Although some pundits are bemoaning the lack of on-field drama during the first round of the World Cup — only 6 of 32 teams scored more than one goal in their opening matches — there's been plenty of controversy outside the bounds of play. From allegedly fake fans to sexy miniskirt scandals, here's a round-up of World Cup controversies.
1. North Korea's "Chinese" hired-gun fans
In one of the tournament's odder twists, North Korea reportedly set up 1,000 Chinese actors with tickets to support North Korea's games. Facebook and Twitter posters were abuzz at how "sad" it was that North Korea had to hire fans when about 40 apparent enthusiasts decked out in the communist country's red-and-blue colors showed up at its July 15th match against Brazil. It later transpired that North Korea had, in fact, decided to send "about 200" actual citizens to cheer on its team.
2. Dutch beer firms's 'sexy' ambush ad campaign
Bavaria, a Dutch beer company, attempted to exploit TV-sports cameramen's well-known tendency to highlight sexy female fans by sending 36 women in hypnotically matching, skimpy orange outfits to the June 14 Netherlands-Denmark game. Unfortunately, the stunt broke South African laws against "ambush marketing" and the ringleaders were arrested.
3. Shakira's lack of African blood
Although the South American pop star, Shakira, who was chosen to write and perform the World Cup theme song, turned in a number based on a Cameroonian marching chant, "Waka Waka (This Time for Africa)," fans were outraged that local talent had been overlooked, and performing unions threatened to boycott the opening ceremony if African musicians were not adequately represented. The South African organizers beefed up the African content in the opening ceremony — but the Columbian starlet still performed the song. (Watch Shakira's controversial performance)
4. French minister's budgeting flub
Rama Yade, France's 33-year-old junior sports minister, committed a classic political gaffe in the days leading up to the World Cup. Just days after Yade criticized the French soccer team for wasting taxpayers money on "showy" accommodation, it emerged that her own 5-star South African hotel room actually cost more than the players' suites. Yade attempted to defuse the row by saying she is "not known" for her excesses. "People even say that I dress cheaply," she said.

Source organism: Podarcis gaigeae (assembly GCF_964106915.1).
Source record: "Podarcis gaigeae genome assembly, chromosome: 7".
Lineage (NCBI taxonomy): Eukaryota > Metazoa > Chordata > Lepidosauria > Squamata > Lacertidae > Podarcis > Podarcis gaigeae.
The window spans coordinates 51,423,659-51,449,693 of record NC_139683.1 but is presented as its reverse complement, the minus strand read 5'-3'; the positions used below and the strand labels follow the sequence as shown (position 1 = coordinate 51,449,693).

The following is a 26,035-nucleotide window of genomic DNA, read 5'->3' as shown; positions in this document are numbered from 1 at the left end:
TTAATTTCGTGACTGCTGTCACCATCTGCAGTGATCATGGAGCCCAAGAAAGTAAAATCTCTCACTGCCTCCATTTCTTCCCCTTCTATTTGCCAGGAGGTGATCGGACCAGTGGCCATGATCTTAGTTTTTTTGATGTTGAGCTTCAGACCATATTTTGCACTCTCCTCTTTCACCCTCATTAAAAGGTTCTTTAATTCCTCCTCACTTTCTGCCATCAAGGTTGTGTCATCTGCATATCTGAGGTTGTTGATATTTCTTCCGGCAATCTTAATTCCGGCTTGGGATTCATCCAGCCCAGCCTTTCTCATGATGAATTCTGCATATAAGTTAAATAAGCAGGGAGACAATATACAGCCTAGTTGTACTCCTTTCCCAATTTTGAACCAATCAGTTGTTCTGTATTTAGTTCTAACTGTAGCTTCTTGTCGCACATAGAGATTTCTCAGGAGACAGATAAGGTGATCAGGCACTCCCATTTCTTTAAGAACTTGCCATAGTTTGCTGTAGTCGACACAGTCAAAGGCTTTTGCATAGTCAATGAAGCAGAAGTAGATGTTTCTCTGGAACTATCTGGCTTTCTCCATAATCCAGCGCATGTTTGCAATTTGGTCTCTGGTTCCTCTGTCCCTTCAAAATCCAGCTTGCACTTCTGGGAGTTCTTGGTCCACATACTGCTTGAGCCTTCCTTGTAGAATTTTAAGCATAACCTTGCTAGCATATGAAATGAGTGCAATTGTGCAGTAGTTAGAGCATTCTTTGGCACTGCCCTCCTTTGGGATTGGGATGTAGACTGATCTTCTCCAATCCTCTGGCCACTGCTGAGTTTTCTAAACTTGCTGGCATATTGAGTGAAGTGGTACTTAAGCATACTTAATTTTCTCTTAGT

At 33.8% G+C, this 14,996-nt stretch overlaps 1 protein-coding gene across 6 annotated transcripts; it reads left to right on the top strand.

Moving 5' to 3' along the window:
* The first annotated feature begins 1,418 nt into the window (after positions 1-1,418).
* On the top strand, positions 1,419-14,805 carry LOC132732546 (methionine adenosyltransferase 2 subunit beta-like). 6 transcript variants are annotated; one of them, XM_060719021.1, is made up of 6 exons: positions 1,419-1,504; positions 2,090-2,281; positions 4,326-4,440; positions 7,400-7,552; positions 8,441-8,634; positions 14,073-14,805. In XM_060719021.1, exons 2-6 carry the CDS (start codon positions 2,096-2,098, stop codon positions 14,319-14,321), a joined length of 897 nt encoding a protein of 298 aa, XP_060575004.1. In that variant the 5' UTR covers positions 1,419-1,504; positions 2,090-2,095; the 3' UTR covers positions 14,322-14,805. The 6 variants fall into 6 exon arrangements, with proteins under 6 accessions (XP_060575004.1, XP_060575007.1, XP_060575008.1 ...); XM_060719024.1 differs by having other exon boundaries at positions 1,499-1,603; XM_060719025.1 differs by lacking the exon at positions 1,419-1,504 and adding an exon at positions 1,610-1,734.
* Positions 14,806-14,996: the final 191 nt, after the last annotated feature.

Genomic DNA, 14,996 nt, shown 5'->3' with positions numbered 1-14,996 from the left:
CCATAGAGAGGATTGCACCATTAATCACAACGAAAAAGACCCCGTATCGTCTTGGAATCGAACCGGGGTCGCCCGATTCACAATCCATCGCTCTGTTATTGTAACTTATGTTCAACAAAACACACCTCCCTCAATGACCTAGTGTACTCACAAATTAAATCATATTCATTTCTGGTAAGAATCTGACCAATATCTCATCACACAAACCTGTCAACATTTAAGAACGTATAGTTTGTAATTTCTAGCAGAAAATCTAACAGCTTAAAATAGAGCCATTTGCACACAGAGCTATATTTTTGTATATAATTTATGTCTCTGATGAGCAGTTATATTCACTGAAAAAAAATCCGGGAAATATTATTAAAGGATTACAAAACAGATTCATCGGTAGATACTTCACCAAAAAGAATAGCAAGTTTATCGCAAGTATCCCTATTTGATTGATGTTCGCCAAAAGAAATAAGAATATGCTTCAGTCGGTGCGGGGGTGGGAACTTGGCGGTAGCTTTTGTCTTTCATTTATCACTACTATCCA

5. Paraguay striker shot in the head before tournament
Injuries sidelined plenty of potential World Cup players, but it's safe to say none were so seriously hurt as Salvador Cabanas, the Paraguayan striker who was shot in the head at point blank range in January in a Mexico City bar, apparently part of a dispute over Cabanas' failure to score more goals for his local team. The player survived, but it is not known whether he will be able to play soccer again.
6. Brazil's Twitter campaign to silence their sports announcer
Galvão Bueno is a Brazilian football commentator whose heavy-handed, error-prone manner has left him deeply unpopular in his own country. Brazilian soccer fans took to Twitter on Monday to register their disapproval, and soon the phrase "Cala Boca Galvão" ("Shut up, Galvão") was Twitter's top trending topic. When non-Portuguese-speaking fans expressed confusion, Brazilian jokers claimed the phrase referred either to a new Lady Gaga single, or a campaign to save an endangered species of bird named the Galvao. That both claims were reported as fact in the international media is apparently delighting Brazilian fans.
THE WEEK'S AUDIOPHILE PODCASTS: LISTEN SMARTER
- Why you should stop believing in evolution
- 4 things NASA can teach you about a good night's sleep
- Internet piracy isn't killing Hollywood
- This 1,600-year-old Viking war game is still awesome
- How Israel's hawks intimidated and silenced the last remnants of the anti-war left
- The secret to handling pressure like astronauts, Navy SEALs, and samurai
- The fascinating political evolution of Paul Ryan
- 10 things you need to know today: August 21, 2014
- The real lesson of Rick Perry's mug shot
- It's time for the police to rethink 'shoot-to-kill'
Subscribe to the Week